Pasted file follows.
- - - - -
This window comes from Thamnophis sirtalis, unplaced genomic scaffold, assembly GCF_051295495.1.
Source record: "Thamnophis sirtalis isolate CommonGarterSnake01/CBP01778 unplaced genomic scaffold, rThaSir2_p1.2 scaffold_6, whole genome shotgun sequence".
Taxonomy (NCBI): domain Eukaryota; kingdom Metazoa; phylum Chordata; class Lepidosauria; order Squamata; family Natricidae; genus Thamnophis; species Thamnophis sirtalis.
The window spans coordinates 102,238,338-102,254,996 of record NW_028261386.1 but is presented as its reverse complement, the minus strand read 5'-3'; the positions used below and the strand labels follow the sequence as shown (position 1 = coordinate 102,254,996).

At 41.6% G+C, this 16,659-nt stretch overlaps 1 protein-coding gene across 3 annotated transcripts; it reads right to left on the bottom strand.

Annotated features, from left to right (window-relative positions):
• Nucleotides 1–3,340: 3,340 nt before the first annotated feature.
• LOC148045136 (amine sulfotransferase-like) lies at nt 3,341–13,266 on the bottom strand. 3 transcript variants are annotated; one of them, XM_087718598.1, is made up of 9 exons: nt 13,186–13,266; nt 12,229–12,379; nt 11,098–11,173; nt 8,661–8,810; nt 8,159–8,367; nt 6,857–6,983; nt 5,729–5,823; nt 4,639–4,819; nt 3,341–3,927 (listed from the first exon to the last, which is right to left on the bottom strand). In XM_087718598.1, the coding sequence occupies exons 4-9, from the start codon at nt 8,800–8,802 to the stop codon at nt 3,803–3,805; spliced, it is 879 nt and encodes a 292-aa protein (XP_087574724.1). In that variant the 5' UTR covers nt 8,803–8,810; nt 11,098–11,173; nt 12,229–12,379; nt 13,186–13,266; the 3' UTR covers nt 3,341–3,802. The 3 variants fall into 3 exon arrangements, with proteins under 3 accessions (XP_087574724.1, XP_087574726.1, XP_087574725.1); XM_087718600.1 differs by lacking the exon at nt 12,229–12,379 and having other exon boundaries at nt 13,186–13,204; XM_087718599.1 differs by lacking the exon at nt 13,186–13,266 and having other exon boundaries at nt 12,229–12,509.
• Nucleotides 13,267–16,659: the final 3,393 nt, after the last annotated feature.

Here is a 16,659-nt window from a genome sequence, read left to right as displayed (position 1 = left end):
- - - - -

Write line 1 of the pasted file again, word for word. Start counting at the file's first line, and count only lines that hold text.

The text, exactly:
This window comes from Thamnophis sirtalis, unplaced genomic scaffold, assembly GCF_051295495.1.